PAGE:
Where’s bitcoin related companies skepticism as bitcoin keeps soaring? Some people kill time at the airport by browsing duty-free shops.
I decided to shop for bitcoin. But first, there are two things you should know about me: I tend to be almost as afraid of losing money investing as I am of flying. On some level, I figured one fear might cancel out the other. So last Thursday, while waiting for a flight to Nashville, I pulled up a popular application called Coinbase that can be used to buy and sell bitcoin.
10,000 for the first time a couple days earlier, before retreating somewhat. News of bitcoin’s rapid rise was everywhere, including on CNN. For 15 minutes at the airport, I refreshed the price of bitcoin over and over, watching as it gained and lost hundreds of dollars in a matter of minutes. I called out the price fluctuations breathlessly to my wife, who gently encouraged me not to be an idiot, before returning to her magazine. JPMorgan Chase CEO Jamie Dimon recently called bitcoin a “fraud” and suggested people who buy it are “stupid.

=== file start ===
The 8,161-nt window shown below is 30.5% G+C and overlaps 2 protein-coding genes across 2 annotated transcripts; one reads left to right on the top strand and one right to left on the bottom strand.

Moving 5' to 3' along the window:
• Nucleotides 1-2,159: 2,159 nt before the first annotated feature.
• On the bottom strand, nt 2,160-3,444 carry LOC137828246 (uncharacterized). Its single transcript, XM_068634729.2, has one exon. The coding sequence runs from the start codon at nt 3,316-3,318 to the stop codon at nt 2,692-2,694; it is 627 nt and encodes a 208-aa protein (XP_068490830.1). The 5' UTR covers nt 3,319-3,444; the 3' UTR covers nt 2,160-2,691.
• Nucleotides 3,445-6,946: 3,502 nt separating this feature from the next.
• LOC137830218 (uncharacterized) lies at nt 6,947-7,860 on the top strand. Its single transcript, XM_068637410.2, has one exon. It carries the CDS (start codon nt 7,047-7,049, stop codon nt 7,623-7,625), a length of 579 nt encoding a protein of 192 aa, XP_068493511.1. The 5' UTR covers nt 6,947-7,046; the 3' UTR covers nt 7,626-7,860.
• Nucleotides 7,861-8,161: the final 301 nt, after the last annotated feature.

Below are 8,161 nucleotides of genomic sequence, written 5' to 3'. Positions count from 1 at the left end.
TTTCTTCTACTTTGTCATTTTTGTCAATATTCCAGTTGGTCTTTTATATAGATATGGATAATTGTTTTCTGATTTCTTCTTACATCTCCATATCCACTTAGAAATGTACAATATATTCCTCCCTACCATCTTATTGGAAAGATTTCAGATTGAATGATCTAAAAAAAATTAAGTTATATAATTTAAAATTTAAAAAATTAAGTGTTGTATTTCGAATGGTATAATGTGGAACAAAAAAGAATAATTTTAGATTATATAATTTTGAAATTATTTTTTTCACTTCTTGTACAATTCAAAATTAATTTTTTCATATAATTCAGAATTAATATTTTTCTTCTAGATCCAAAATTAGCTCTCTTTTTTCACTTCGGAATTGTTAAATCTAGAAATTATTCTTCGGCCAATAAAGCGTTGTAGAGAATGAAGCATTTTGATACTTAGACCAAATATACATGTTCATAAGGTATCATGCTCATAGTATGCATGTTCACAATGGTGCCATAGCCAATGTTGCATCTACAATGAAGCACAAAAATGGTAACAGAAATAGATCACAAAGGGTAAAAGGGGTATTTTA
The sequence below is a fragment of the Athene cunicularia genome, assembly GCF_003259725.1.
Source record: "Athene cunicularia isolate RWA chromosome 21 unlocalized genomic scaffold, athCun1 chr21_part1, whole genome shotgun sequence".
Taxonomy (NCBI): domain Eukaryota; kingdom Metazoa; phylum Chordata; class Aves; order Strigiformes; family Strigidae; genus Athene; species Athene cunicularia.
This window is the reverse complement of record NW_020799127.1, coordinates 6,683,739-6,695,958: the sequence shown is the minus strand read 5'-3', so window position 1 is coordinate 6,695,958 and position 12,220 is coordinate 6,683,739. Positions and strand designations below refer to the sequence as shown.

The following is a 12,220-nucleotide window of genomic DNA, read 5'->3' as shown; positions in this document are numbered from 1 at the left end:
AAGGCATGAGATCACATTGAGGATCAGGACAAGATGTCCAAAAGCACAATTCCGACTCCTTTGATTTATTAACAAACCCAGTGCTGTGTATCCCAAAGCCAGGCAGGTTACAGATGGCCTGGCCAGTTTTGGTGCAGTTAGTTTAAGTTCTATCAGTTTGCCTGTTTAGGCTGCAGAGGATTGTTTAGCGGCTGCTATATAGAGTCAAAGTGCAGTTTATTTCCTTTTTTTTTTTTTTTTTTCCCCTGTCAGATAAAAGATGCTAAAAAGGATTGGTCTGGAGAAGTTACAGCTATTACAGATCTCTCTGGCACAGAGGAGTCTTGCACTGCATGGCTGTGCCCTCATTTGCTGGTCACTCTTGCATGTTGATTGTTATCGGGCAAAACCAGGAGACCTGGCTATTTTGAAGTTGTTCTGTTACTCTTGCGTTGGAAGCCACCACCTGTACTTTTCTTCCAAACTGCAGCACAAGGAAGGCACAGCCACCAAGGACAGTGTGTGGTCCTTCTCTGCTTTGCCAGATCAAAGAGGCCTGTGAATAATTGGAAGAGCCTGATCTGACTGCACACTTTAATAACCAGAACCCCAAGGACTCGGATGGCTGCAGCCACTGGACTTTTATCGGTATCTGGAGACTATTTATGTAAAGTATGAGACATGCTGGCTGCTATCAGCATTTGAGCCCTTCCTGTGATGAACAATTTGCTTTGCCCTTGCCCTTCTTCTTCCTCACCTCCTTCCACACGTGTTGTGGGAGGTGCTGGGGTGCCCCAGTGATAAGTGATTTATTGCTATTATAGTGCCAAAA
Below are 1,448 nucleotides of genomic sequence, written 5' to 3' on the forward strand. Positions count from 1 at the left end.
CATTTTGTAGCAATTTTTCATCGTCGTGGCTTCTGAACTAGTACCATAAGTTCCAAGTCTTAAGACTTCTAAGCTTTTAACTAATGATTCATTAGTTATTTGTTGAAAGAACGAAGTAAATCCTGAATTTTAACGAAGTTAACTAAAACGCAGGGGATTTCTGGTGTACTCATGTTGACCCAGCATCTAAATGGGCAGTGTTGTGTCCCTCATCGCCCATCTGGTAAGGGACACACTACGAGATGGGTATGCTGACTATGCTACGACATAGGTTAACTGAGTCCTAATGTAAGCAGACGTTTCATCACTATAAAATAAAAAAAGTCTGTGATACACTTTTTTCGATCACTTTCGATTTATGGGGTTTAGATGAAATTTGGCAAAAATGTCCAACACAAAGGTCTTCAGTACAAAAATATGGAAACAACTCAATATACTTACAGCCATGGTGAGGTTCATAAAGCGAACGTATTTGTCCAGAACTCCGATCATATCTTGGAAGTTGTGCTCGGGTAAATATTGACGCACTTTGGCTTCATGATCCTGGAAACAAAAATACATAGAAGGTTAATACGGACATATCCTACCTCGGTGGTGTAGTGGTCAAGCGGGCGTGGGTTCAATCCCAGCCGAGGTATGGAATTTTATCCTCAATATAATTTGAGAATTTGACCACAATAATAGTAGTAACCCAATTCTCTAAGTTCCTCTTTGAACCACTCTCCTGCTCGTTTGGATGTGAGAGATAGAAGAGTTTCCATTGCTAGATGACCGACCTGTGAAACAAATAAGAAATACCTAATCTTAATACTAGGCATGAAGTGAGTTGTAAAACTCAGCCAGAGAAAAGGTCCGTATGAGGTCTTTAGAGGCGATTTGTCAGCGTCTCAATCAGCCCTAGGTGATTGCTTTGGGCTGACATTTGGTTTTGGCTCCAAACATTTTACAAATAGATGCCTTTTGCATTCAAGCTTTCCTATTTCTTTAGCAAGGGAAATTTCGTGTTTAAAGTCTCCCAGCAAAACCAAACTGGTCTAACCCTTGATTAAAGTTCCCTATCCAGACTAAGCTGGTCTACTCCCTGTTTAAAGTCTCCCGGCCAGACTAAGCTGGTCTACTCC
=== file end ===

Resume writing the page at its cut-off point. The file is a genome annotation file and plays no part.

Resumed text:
Warren Buffett called bitcoin a “mirage” in 2014 and warned investors to “stay away. We want to hear from you. And yet bitcoin has climbed more than tenfold since Buffett’s warning. Earlier this month, one college friend casually told me over drinks he’d made tens of thousands of dollars investing in another cryptocurrency. He said he hoped it would be worth enough one day to buy a house.
9,500, I pressed buy, defying the wisdom of two finance titans and my wife. My wife’s opinion of me has reportedly decreased by the same amount. It’s an investing frenzy, plain and simple. 1,000 on the first day of 2017. There’s a long list of factors people may point to in an attempt to explain this. Regulators have taken a hands-off approach to bitcoin in certain markets.